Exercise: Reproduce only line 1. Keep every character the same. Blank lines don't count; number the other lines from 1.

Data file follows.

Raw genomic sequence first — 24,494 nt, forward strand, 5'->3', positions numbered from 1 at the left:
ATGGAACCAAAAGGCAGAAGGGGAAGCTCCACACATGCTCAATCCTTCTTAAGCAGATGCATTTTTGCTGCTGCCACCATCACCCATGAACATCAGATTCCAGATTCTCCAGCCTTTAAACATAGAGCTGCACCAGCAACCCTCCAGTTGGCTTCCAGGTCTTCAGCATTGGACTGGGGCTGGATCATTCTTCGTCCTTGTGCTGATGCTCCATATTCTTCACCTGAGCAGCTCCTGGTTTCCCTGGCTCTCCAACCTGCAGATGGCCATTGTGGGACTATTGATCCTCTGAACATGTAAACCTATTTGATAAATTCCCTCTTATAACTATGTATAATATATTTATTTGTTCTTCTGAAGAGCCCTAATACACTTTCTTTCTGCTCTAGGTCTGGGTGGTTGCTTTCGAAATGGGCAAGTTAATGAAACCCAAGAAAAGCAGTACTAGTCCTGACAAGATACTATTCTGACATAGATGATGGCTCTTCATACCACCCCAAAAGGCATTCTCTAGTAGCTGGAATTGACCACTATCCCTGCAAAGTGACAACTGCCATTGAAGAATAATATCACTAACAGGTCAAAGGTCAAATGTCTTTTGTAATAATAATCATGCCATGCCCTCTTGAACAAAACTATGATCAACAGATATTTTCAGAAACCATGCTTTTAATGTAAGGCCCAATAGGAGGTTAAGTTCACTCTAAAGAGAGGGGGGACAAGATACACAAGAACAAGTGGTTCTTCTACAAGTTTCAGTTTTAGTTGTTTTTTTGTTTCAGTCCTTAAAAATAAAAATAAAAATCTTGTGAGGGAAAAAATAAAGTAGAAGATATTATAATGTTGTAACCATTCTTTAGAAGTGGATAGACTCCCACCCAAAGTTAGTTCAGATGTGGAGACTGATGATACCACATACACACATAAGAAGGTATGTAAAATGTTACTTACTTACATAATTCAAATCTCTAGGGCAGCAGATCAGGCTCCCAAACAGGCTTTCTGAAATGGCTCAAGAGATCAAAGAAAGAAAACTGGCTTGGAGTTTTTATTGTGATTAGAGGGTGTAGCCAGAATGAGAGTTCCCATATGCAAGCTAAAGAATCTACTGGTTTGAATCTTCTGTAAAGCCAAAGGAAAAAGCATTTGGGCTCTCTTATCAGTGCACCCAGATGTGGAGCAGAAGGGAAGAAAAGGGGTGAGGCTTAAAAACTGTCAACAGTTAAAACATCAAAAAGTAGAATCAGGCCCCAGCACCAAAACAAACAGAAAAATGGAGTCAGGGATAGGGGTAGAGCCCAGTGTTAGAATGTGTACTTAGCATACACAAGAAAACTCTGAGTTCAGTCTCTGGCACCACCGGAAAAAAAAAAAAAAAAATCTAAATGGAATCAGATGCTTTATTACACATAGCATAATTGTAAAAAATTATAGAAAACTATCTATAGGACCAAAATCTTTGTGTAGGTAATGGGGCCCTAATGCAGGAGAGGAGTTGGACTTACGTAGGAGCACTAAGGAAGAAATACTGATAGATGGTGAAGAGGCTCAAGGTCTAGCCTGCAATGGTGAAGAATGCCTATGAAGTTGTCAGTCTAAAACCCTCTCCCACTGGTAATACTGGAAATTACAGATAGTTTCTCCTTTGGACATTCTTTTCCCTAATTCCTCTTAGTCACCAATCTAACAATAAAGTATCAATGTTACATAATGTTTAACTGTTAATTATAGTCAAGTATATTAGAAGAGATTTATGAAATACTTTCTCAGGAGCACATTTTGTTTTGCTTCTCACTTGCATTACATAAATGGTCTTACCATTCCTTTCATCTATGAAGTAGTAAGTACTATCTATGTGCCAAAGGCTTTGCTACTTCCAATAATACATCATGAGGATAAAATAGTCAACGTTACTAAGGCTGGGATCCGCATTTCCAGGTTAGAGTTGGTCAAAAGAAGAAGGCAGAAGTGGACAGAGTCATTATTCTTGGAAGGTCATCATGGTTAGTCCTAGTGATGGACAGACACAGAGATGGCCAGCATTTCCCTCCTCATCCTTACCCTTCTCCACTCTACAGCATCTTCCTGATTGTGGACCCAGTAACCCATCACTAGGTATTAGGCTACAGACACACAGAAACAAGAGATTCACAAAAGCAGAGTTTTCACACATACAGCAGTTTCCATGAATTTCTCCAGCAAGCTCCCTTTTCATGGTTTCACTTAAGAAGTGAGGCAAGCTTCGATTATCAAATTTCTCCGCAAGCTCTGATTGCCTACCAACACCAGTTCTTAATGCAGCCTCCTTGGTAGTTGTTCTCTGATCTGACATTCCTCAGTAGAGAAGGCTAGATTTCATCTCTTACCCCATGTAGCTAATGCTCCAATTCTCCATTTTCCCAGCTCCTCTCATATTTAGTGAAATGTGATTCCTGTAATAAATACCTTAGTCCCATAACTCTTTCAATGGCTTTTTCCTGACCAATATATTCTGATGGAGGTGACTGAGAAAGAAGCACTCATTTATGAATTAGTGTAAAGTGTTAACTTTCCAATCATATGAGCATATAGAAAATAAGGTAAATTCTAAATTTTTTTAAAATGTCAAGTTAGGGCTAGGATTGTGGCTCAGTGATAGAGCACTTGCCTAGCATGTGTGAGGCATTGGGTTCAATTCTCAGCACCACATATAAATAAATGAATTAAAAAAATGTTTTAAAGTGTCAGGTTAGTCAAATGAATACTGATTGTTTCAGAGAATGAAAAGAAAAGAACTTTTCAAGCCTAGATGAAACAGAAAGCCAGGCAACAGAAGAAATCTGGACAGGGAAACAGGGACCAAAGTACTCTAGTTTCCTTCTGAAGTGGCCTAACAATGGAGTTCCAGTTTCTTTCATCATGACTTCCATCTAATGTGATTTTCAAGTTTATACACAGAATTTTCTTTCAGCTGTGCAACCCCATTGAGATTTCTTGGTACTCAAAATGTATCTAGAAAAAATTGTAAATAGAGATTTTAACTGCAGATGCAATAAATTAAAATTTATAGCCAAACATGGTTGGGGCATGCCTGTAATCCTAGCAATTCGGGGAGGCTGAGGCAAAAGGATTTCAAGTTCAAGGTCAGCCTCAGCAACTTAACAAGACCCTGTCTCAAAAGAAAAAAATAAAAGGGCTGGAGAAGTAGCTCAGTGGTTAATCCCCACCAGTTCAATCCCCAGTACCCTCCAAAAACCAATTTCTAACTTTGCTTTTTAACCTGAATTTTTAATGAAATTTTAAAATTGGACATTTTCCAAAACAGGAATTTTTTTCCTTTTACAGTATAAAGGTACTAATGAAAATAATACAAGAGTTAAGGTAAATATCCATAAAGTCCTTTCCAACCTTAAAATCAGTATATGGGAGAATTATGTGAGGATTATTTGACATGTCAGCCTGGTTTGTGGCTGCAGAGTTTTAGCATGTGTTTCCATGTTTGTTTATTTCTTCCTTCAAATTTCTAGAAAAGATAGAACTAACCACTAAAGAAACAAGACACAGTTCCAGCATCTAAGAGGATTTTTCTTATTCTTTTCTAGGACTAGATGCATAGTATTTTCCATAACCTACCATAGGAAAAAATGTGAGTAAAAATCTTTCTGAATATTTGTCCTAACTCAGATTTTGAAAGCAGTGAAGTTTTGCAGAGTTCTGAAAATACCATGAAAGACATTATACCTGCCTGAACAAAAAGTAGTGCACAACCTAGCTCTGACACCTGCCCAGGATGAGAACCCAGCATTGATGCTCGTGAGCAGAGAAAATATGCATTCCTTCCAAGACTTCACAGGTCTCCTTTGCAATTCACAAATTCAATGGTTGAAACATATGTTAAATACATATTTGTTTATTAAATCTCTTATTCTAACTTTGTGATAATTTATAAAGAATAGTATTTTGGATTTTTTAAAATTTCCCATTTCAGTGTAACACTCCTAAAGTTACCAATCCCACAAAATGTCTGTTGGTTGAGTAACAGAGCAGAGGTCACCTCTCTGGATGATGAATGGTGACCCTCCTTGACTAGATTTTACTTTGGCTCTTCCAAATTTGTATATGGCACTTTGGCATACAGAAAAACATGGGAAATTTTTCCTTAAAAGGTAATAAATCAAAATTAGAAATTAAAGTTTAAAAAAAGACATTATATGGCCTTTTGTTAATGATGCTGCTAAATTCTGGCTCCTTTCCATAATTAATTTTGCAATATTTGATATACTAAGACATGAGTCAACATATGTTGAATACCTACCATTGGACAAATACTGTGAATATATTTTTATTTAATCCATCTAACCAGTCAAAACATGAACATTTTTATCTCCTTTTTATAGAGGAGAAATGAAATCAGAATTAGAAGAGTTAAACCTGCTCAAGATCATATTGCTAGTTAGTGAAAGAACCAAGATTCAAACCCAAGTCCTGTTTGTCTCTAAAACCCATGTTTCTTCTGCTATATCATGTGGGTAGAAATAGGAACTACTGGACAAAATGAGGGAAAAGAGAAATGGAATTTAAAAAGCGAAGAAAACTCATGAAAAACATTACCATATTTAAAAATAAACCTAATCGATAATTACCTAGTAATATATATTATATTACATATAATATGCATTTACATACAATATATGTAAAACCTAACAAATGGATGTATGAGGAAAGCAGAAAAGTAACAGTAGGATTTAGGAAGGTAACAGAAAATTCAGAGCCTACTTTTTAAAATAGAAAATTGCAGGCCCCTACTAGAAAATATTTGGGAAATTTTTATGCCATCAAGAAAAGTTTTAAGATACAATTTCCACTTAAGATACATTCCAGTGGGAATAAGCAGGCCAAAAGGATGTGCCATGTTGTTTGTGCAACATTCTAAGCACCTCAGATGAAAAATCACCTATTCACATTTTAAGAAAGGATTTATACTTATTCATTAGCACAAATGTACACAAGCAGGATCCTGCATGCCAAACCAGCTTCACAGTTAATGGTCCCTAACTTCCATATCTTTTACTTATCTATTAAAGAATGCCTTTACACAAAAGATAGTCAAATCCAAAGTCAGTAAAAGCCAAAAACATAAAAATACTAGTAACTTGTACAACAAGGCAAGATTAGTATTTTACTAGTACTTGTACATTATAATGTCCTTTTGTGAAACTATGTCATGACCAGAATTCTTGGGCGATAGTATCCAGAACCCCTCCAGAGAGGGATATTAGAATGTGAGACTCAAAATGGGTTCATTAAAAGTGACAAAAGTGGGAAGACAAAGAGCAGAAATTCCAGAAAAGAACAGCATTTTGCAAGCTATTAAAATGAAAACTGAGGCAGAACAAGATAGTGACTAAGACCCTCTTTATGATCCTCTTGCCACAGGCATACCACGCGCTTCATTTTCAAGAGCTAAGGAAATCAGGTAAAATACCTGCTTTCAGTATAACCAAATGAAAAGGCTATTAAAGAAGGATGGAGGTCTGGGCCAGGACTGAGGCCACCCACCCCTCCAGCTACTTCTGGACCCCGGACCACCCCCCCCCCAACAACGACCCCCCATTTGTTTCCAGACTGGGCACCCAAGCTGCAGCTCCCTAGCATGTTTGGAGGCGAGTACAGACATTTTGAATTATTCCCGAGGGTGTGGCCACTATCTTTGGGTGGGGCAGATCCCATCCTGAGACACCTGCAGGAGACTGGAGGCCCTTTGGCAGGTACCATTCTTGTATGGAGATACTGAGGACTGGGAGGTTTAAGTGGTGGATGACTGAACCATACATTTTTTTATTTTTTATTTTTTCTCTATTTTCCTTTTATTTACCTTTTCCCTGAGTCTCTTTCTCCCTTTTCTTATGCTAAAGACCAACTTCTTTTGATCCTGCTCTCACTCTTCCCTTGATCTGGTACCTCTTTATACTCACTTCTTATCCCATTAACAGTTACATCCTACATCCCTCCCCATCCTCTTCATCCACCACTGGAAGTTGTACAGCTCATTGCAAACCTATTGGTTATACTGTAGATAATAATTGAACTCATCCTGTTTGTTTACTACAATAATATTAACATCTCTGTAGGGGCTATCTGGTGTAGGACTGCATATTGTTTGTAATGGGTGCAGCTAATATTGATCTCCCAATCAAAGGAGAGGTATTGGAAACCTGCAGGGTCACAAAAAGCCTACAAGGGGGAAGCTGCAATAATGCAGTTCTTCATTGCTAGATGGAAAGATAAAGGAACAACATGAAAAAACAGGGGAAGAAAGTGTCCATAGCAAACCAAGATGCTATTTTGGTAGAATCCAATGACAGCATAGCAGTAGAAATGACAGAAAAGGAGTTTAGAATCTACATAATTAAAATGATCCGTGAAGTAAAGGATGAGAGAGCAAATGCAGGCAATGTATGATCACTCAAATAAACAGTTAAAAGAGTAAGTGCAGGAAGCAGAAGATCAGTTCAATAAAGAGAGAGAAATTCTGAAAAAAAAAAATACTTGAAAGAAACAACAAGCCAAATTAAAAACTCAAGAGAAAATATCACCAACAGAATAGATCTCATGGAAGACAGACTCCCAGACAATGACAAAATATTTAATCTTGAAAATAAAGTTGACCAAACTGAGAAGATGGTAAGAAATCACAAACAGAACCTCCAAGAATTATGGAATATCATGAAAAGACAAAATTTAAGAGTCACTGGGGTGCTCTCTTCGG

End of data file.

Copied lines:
Raw genomic sequence first — 24,494 nt, forward strand, 5'->3', positions numbered from 1 at the left: